if you believe that a picture is worth a thousand words, then i have some stories to share with you.
I returned home and I created in the winter 2005, "Khajuraho", a series of digital "paintings" queering the landscape, "drawings" of visionary temples and holy lands sourced from publicly available homosexual erotica.
Over the past ten years, I have "painted" digitally several series of prints depicting visionary canyon lands that may be found in other dimensions, on other worlds, under Arctic permafrost, at the bottom of Lake Vostok in Antarctica. Similarly, as I was called to visit southern Utah, I started visualizing rainbow amphitheaters, ancient river bed canyons, meteorite dug chasms, and bizarre rock formations during my journey work. I was about to be seeing this same landscape in everyday reality.
With this series, I have inspired by the works of Dellenbaugh, Egloffstein, and Mollhausen, the artists mentioned earlier not the law firm, chosen to draw in the style of an etching and have played with the more gentle pastel colors of hand-tinted plates of the 19th century. This work is more personal-sized, approximating an antique travelogue or folio seemed appropriate. Accordingly, I selected 16 x 20 in. Sunset Cotton Etching paper for printing the series. It is a more traditional fine art paper; the slightly textured surface resembles the papers used for generations on the etching presses seen in classical intaglio printing.
Robert Allerton Parker, in a 1927 essay "The Watercolors of Thomas Moran" included in the 1958 book Thomas Moran: Explorer in Search of Beauty (p. 78), described Moran as a pioneer who "went forth in search of beauty as others were in search of copper, gold and oil. He was creative because he awakened the American consciousness to the permanent value of those wide, measureless expanses of wilderness, of sky and mountain and extravagances of Nature, as natural resources of beauty to be prized and conserved...."
While I'm certainly no Thomas Moran, my intent, none the less, is similarly to awaken the consciousness of my work's viewers to the equal value of the expanses of liminal space for spiritual sustenance through meditation, ritual, prayer, or ecstatic journeys as our world's revered landscapes. An intimate relationship with whatever one call's infinite consciousness and the inter-dimensional territories it occupies is in need of our care and attention...as much care and attention as our own lives demand, and as much care and attention as our neglected and abused Earth craves. As above, so below. As within, so without. As the universe, so the soul.
In March 2013 while preparing for a trip to explore southern Utah, alongside reading various contemporary travelogues, I researched John Wesley Powell's two explorations of the Colorado River's environs. First I discovered the photography from the 2nd trip in 1871, the mesmerizing images captured by E.O. Beaman, James Fennemore, and John K. Hillers. Most notably however, I found the photographs and art work of Frederick Samuel Dellenbaugh, the official artist invited by Powell to accompany the explorers.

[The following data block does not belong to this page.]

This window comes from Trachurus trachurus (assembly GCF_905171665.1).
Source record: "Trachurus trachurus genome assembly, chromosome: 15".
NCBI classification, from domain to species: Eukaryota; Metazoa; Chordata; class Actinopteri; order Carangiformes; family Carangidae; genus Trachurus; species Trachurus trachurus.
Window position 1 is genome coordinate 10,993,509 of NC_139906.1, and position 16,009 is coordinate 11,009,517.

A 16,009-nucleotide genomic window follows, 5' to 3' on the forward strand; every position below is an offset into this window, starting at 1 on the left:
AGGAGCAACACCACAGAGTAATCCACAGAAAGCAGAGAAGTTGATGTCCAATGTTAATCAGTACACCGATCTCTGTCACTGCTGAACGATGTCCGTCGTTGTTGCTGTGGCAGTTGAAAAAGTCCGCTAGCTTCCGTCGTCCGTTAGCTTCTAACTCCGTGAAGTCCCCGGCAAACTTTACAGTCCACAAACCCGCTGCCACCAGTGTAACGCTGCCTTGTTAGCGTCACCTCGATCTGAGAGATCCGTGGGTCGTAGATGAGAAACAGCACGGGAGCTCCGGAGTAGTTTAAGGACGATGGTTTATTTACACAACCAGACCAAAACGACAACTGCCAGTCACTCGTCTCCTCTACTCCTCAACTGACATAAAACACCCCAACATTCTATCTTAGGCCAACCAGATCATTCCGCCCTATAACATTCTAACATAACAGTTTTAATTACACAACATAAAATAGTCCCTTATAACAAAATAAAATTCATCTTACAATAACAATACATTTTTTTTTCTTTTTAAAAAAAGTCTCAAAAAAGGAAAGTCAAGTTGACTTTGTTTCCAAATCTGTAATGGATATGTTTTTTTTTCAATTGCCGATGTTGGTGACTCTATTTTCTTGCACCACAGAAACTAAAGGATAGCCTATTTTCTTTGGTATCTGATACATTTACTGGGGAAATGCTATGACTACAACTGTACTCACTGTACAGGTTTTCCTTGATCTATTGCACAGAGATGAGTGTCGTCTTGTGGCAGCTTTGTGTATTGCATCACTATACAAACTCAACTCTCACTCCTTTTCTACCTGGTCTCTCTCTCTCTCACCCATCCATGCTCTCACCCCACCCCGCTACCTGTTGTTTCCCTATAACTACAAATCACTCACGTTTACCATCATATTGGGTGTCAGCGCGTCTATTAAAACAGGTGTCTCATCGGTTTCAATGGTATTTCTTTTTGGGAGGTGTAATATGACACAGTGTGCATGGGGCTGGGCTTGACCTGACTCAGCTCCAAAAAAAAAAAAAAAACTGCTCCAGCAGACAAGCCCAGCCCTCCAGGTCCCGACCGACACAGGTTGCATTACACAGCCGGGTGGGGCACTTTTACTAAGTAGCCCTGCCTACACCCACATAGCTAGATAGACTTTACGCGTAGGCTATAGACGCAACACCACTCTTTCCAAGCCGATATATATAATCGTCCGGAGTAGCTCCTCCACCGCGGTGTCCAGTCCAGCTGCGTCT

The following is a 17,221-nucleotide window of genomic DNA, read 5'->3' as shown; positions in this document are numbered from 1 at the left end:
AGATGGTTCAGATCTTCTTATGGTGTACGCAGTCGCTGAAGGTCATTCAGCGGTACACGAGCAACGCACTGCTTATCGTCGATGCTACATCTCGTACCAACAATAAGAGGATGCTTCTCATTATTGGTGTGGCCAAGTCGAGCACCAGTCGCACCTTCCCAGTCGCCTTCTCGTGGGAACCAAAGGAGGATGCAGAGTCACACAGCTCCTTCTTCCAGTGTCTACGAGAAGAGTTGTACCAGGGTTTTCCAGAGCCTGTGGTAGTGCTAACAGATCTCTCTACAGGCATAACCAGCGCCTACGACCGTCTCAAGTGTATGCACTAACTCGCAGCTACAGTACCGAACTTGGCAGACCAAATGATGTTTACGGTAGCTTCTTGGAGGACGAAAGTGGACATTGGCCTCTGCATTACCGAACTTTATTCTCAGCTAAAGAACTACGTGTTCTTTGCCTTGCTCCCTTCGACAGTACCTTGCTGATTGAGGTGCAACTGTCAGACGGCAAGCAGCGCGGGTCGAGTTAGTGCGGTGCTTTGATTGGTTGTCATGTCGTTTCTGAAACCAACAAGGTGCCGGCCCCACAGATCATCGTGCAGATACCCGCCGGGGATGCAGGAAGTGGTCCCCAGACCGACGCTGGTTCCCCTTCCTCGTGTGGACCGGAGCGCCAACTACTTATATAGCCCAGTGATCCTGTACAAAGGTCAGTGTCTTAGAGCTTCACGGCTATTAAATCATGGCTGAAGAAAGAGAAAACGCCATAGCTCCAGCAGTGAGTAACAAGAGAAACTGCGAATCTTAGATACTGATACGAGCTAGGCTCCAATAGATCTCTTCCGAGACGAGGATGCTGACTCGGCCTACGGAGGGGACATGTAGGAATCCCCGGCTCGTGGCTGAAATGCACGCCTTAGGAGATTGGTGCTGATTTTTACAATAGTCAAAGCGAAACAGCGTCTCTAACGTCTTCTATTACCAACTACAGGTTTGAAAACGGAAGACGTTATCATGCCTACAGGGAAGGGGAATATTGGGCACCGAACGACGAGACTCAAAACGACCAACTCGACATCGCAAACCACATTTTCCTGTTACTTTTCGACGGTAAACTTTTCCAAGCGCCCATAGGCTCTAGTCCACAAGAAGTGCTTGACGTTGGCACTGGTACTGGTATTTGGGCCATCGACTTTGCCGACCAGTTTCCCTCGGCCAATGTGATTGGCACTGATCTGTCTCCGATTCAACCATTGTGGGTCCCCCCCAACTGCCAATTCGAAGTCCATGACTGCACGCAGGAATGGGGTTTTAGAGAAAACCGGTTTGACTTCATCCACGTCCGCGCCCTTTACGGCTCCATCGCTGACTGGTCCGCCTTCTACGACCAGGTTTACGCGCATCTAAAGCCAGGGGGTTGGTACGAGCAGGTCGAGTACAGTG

Yale University's Beinecke Rare Books & Manuscript Library has over 800 photographic prints, relief halftones, postcards, negatives, tintypes and pen and ink drawings from Dellenbaugh's personal collection; they have digitized most of the collection and made that treasure trove available to the public online. When Powell finally wrote an account of his expeditions down the Colorado River, however, he chose the paintings and sketches of the politically powerful and popular Thomas Moran, not Dellenbaugh's work, to accompany the text even though Moran had never traversed the river. Dellenbaugh published his work in a personal travelogue, The Romance of the Colorado River in 1902 and his account of traveling with Powell, A Canyon Voyage, in 1908.
My research also led me to discover the etchings and sketches from a similar earlier scientific expedition led by Joseph Christmas Ives. The Germans Heinrich Balduin Mollhausen, a topographer, and F. W. von Egloffstein, an artist, accompanied Ives' team in 1857 exploring the Grand Canyon from the southwest. Their sketches and engravings were published as part of Ives' official "Report upon the Colorado River of the West" delivered to Congress in 1861.
I was particularly enchanted by Egloffstein's sketches depicting eight panoramic scenes, such as "Big Canyon at Mouth of Diamond River" and "Black Canyon", as plated for the report by J. J. Young. The two large maps Egloffstein produced for the report are equally exquisite. The USGS digitized the report in 2002. It is available online form Google as a free e-book.
Mollhausen's drawings had equal impact, particularly as they were reprinted as etchings in his own travelogue, Trips to the Rocky Mountains of North America up to the High Plateau of New Mexico, also published in 1861, upon his return to Germany. The romantic pastel colorization, exemplified in "The End of Navigability of the Colorado River" or "Diamond Creek" as plated by Henry Leutemann, charmed me.